Wednesday, June 25, 2014

Academic Bible Critics Don't Have the Goods

Rabbi Moshe Feinstein (1895-1986) was considered one of the greatest Talmudic minds of his generation and the de facto leader of Orthodox Jewry in North America.  He was renowned for his compassionate and giving nature as much as his razor-sharp intellect and and such was consulted by Jews the world over for his rulings on the most complex and challenging issues.  Among other moral conundrums he researched (within the context of Jewish Law) and rendered opinions on were: artificial insemination, brain-death, separation of Siamese Twins, factory raised veal and many others.

Word of his skill in this arena spread beyond the confines of his Lower East Side Yeshiva and eventually reached the ears of NY Governor Hugh Carey - who reached out to him via snail mail in 1981.  The Governor (a Catholic and a lawyer) was embroiled in a public debate as to whether or not New York State should impose the death penalty and sought the Rabbi's council on this delicate and hotly debated question.  Rabbi Feinstein responded with a friendly, respectful and thorough overview of the Jewish take on the topic which can be read in its entirety in the excellent book Uncommon Sense by Rabbi D.B. Ganz - one that posits that ancient Jewish wisdom (The Talmud) contains solutions to many of today's political and social challenges.

While it seems remarkable to me that the non-Jewish leader of one of the largest states in the union would be consulting an old immigrant Rabbi in Lower Manhattan, what struck me as more noteworthy was that he didn't think to consult with a professor of Bible Studies at one of New York's many academic institutions.  Was there no scholar at NYU or Columbia who, based on their critical reading of classical Jewish scripture, could advise the good Governor on all that he was interested in and more?  Color me skeptical.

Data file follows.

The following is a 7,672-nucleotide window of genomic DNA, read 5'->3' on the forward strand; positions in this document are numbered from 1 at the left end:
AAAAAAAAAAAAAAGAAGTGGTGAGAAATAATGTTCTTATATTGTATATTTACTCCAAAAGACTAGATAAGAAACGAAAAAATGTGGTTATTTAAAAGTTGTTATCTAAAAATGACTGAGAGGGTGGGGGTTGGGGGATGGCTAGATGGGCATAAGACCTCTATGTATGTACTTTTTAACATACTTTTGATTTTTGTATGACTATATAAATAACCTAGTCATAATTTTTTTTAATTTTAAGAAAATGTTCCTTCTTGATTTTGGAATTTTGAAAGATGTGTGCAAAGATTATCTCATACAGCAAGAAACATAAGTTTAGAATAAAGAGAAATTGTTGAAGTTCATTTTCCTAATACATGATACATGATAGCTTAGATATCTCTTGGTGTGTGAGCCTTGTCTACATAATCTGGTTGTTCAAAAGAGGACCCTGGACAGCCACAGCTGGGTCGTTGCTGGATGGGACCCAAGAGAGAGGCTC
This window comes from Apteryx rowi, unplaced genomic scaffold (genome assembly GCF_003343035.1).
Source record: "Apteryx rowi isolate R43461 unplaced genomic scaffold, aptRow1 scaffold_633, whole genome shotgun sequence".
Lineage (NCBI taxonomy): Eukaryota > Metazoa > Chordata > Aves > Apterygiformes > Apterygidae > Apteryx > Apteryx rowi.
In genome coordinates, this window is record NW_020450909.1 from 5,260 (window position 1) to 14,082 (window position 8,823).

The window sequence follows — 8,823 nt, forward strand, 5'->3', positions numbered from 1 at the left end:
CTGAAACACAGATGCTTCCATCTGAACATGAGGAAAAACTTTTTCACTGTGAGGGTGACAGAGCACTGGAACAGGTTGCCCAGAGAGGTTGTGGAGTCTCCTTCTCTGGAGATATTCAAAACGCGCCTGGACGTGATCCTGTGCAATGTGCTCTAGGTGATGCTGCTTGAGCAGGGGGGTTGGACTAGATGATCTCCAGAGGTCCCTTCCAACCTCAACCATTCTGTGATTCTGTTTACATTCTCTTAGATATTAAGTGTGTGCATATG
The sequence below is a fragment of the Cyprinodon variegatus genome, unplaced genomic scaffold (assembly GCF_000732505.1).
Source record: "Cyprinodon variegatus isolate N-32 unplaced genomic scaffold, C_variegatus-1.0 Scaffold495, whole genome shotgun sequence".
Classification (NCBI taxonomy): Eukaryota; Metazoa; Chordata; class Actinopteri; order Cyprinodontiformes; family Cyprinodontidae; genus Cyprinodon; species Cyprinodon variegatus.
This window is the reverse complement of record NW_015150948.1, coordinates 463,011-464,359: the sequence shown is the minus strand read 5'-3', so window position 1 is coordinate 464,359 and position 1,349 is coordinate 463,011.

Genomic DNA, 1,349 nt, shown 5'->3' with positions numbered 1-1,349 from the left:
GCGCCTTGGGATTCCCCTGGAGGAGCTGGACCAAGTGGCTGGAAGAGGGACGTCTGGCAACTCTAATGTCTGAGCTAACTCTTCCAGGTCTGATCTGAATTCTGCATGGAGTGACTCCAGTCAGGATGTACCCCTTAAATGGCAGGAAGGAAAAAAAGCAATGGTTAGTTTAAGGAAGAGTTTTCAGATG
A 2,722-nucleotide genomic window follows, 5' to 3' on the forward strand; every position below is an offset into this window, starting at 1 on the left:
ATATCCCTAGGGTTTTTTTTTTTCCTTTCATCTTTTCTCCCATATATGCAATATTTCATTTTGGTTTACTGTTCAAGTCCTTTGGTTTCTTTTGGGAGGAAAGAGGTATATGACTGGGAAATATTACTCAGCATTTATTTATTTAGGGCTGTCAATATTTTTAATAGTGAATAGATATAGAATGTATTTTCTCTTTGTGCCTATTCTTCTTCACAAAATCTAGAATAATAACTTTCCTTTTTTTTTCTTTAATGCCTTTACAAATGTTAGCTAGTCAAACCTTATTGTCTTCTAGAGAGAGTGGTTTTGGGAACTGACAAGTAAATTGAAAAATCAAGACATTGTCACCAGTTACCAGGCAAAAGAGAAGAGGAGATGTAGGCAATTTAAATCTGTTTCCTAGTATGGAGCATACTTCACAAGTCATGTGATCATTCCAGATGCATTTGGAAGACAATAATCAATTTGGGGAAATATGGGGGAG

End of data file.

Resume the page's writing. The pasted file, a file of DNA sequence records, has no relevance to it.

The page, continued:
Biblical scholars, by and large, do not "get" what the Torah is or how it works or if they do, don't particularly care what thousands of years of Rabbinic scholarship has to say on the topic.  From old school Wellhausen and Graf type criticism to the newer (and in some ways stranger) critiques of  Friedman and Kugel the common denominator is a rejection of what the Classical Jewish legal tradition and our received wisdom has to say on behalf of itself in favor of a clinical "scientific" reading of the text.  This is essentially like gutting a live cat to admire its fur - leaving the (now confused) reader with a neutered, superficial and infantilized "reading" of the (now strange and mostly useless) text.  It also renders the text and tradition incapable of being mined for its wisdom - a wisdom that could be quite valuable for contemporary times.

I invite all interested parties to learn both thoroughly and judge for yourselves.

"Ain't nothing like the real thing..."

Marvin Gaye


  1. If you study for example Milgrom, Levine, Tagay, and Jewish Publication Society publications you will see they incorporate classical jewish commentary and ancient comparative culture. The Torah was not created ex-nihilo but was an evolution out of the ancient near east.

  2. "Israelite religion was an original creation of the people of Israel. It was absolutely different from anything the pagan world knew; its monotheistic world view has no antecedents in paganism."

    Yehezkel Kaufmann